Check out one of the BEEF videos that talk about their fued OR go and see the NOTORIOUS movie. It kind of showed how Biggie and Pac got to know each other and how they actually had a MISUNDERSTANDING that led to the whole east coast west coast fued.

    as for 1987, yes… those are some classic albums there. Definitely timeless but the 90’s were more nostalgic for me just because I was a teenager graduating from high school and going to college during those years. Also, in that list, I didn’t see any R&B :-)

  • http://theglenblog.blogspot.com Glen Boyd

    I’ll have to check out the movie (it was on my list anyway), but if the feud was a media creation, the two rappers did little to dispel it.

    I even remember some song (the name escapes me) 2Pac did where it went so far as to say “I f**ked your wife” (referring to Faith Evans, who was married to Biggie at the time). I mean it really got personal. And the rumors surrounding Biggie’s death still suggest it might have been a retribution thing (for Pac’s own murder). Not that I subscribe to the conspiracy theories, but I’m just saying…

    As for late eighties R&B…funk was already dying out, but I do recall some good records by Cameo, Ready For The World, and Jesse Johnson. And then there was the whole Nu Jack Swing deal with Keith Sweat, Al B. Sure, Alexander O’ Neal, and the various incarnations of New Edition. Prince was still making good stuff then, and Terry Lewis and Jimmy Jam were arguably the best producers around…

    -Glen

  • http://theglenblog.blogspot.com Glen Boyd

    Yeah, matter of fact Prince made Sign O The Times in 1987….arguably his best record.

    -Glen

  • Tony

    There is no comparison to the 90s period. Tribe Called Quest, The Beatnuts, Slum Village, old Black Eyed Pea, Pharcyde, X-Clan, De La Soul, Hieroglyphics, the Fugees, the list goes on and on. These groups produced the highest quality of music in the hip hop genre ever. That, combined with Tupac, Biggie, Eazy-e, Dre, Snoop, Warren G, ect, ect, makes it indisputable.

  • Jordan Richardson

    Nice article. Good to see some more hip-hop discussion around here.

    Some of my faves from the 94-97:

    OutKast – Southernplayalisticadillacmuzik
    Notorious B.I.G. – Ready to Die
    Nas – Illmatic
    Raekwon – Only Built 4 Cuban Linx
    GZA/Genius – Liquid Swords
    Jay-Z – Reasonable Doubt
    Ghostface Killah – Ironman
    Rakim – The 18th Letter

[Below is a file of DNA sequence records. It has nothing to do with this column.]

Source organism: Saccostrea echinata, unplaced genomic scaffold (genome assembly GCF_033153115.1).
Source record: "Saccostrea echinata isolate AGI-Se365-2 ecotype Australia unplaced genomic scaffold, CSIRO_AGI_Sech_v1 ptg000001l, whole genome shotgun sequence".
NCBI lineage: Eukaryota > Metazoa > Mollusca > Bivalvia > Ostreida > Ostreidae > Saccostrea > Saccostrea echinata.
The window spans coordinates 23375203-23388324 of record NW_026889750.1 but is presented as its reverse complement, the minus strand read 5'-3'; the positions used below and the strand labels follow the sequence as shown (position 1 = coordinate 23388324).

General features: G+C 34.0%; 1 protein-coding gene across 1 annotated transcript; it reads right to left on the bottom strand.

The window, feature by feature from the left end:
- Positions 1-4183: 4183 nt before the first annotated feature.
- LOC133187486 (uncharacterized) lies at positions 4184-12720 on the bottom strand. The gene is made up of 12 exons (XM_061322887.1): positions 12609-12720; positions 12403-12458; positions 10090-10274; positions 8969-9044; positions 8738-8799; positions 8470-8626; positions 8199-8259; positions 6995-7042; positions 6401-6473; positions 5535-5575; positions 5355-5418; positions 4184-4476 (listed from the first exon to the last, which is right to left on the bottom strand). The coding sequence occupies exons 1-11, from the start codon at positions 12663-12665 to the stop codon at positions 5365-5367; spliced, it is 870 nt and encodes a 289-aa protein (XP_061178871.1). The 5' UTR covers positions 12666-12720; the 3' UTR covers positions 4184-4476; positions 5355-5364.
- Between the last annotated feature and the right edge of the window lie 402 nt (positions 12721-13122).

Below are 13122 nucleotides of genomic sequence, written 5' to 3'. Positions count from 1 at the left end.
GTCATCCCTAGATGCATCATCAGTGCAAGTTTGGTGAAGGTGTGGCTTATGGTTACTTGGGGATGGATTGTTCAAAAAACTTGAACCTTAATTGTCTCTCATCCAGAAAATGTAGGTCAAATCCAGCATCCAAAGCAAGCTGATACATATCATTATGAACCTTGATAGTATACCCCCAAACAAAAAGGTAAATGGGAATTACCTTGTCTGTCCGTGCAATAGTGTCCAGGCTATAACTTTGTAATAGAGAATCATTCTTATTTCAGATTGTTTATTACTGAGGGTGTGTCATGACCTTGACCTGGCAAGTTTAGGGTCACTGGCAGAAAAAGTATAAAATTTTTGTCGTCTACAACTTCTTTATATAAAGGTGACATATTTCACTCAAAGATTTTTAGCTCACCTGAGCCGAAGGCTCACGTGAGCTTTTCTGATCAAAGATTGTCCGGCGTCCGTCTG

Erykah Badu – Baduizm
    KRS-One – I Got Next
    Company Flow – Funcrusher Plus

    And on and on…

    Then Mary J. Blige also had Share My World, which is bloody brilliant. And Janet’s Velvet Rope was good too.

  • Shauni

    You can only be a bitter enemy to someone you once loved and held in high regard, and yes, the two men had a conflict but can we really give them credit for bi-coastal beef? The beef was clearly a marketing ploy to boost record sales and hype people up. Just look at who benefited from it… Puffy and Suge. All that “beef” money went straight into their pockets. When the artists died so did the marketing scheme.

    As for the music issue, I only have two words- Uptown Records. It was the hiphop version of Motown in the 90s. The artists assembled by Andre Harrell and Puffy Combs was masterful. The music was so diverse and so rich. I can respect what Glen is saying but his list can’t measure up to hordes of talent that came out in the mid 90’s, nor does it offer the diversity that came about in the 90s. Mary had grown men crying. Onyx had chicks slam dancing. Even marginally talented outfits like No Limit had success because they brought something different to the table.

    I mean, seriously, One More Chance still gets the party started and packs the dance floor almost 14 years later.

  • molly

    i just stumbled across your blog post and i have to agree with you, the music from the 90s in r&b and rap was amazing. i agree that it should be played in the clubs, i get excited when i hear it. and i listen to it on my own all the time.